Support The Bulwark and subscribe today.
  Join Now

Trump’s Foreign Policy Shows the Weakness of Nationalism

The triumph of the "To Hell with Them" Hawks.
January 13, 2020
Trump’s Foreign Policy Shows the Weakness of Nationalism
US President Donald Trump speaks following the ceremonial swearing-in of James Mattis as secretary of defense on January 27, 2017, at the Pentagon in Washington, DC. / AFP PHOTO / MANDEL NGAN (Photo credit should read MANDEL NGAN/AFP via Getty Images)

Following the U.S. military’s killing of Iranian terror master Qassem Soleimani, a lot of people have been trying to make sense of President Trump’s Iran policy and the support for it among the otherwise isolationist nationalists. The New York Times sums up the sense of confusion: “Mr. Trump has yet to resolve the two conflicting instincts on national security that emerge from his speeches and his Twitter feed: bellicosity and disengagement.”

It’s not actually that big of a mystery. The explanation lies in a basic tendency of the American people—which has found expression in the dominant foreign policy theory, such as it is, of the Trump-era “nationalist” conservatives.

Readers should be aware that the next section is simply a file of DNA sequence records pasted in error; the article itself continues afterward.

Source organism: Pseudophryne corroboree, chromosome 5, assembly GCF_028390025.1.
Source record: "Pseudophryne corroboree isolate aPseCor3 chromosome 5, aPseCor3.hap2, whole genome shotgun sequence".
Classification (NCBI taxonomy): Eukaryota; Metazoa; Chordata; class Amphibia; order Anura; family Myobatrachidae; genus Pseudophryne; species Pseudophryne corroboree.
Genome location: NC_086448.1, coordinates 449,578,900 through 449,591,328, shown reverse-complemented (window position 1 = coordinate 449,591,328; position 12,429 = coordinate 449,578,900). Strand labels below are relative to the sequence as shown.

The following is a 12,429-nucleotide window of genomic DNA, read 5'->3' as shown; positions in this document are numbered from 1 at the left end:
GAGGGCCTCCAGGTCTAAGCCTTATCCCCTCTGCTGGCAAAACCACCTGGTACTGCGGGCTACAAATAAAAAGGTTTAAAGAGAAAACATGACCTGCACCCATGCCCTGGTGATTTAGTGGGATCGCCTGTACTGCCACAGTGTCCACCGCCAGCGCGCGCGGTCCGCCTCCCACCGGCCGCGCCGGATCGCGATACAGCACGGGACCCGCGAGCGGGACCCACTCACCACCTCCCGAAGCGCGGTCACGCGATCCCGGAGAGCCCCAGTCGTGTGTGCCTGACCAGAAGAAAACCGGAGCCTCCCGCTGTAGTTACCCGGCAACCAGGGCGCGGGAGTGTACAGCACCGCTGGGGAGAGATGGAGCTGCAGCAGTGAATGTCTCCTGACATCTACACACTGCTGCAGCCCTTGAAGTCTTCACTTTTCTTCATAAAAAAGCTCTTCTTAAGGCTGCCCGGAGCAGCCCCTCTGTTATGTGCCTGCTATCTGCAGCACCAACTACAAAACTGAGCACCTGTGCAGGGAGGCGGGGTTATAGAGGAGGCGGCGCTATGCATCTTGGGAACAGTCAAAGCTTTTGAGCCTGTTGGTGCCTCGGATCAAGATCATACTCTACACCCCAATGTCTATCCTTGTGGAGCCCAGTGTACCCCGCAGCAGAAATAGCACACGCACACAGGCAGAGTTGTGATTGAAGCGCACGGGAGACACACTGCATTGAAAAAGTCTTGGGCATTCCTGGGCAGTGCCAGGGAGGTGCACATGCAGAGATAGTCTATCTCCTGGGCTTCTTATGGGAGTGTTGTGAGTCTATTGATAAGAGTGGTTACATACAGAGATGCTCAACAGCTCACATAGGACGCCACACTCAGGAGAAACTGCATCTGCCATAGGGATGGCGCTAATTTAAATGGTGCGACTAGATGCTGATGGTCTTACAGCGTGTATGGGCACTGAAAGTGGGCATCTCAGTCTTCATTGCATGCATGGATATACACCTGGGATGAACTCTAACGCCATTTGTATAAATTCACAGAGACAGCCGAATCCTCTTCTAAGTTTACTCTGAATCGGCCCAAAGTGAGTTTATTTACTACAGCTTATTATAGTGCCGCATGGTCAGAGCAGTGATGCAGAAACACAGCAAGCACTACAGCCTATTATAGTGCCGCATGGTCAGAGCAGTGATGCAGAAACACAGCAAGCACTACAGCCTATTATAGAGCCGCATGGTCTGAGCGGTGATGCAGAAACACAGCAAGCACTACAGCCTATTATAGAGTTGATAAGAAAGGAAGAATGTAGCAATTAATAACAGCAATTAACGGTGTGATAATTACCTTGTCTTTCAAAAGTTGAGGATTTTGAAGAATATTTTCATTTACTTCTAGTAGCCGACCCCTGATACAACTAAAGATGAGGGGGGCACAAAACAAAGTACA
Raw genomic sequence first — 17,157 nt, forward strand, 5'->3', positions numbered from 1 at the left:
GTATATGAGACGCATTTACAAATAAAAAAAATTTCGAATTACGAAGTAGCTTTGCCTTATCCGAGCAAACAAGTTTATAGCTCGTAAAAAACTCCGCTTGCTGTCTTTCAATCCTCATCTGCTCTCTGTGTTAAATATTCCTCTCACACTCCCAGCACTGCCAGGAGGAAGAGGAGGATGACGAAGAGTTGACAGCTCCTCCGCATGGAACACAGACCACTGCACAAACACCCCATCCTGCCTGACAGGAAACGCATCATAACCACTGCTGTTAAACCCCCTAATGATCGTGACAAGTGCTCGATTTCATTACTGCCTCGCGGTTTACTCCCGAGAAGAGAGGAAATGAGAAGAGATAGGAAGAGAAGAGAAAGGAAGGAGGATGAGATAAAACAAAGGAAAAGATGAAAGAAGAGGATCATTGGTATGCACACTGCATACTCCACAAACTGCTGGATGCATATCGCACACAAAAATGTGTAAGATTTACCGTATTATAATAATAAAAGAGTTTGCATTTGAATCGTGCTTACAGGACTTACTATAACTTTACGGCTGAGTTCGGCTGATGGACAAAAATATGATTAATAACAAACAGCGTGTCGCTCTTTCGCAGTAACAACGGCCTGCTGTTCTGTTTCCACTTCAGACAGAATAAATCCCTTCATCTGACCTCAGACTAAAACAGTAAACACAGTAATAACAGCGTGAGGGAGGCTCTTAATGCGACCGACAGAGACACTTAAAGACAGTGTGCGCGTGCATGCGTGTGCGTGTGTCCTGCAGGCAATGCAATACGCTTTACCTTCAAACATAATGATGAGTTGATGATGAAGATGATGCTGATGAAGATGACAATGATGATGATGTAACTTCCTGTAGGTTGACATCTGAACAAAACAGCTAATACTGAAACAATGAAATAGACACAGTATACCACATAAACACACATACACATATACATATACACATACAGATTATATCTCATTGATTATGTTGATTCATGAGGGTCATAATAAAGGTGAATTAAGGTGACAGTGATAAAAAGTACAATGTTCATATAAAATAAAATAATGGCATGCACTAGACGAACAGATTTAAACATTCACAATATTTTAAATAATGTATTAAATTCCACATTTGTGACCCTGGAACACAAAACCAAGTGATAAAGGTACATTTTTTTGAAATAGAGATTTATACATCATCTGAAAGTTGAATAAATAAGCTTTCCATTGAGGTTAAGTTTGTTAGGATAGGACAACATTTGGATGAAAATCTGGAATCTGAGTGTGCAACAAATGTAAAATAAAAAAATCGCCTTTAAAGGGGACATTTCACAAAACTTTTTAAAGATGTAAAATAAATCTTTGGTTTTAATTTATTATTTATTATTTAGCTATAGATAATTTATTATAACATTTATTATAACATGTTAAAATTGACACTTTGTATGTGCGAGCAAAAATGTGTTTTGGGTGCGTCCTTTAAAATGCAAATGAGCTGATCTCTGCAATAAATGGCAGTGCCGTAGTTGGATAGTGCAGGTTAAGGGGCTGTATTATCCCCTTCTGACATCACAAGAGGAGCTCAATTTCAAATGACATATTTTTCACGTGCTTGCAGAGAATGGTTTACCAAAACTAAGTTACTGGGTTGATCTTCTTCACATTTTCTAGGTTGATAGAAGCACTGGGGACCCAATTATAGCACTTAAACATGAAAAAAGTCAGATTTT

Let’s start with the underlying tendency. Consider a story that has been making the rounds over the past few days: a graph of survey respondents who were asked to place Iran on a map. If you’ve seen this sort of thing before, the result will not surprise you: only 28 percent of registered voters could locate Iran correctly.

The point of this story is not that the average American is a total idiot. The point is that Americans tend not to be very interested in foreign policy or the rest of the world. They have more immediate concerns—their jobs, their houses, their kids—which are far more motivating. The exact location of a foreign country is the sort of thing they had to learn in high school—maybe—and since then most of their memories about global geography have atrophied from disuse.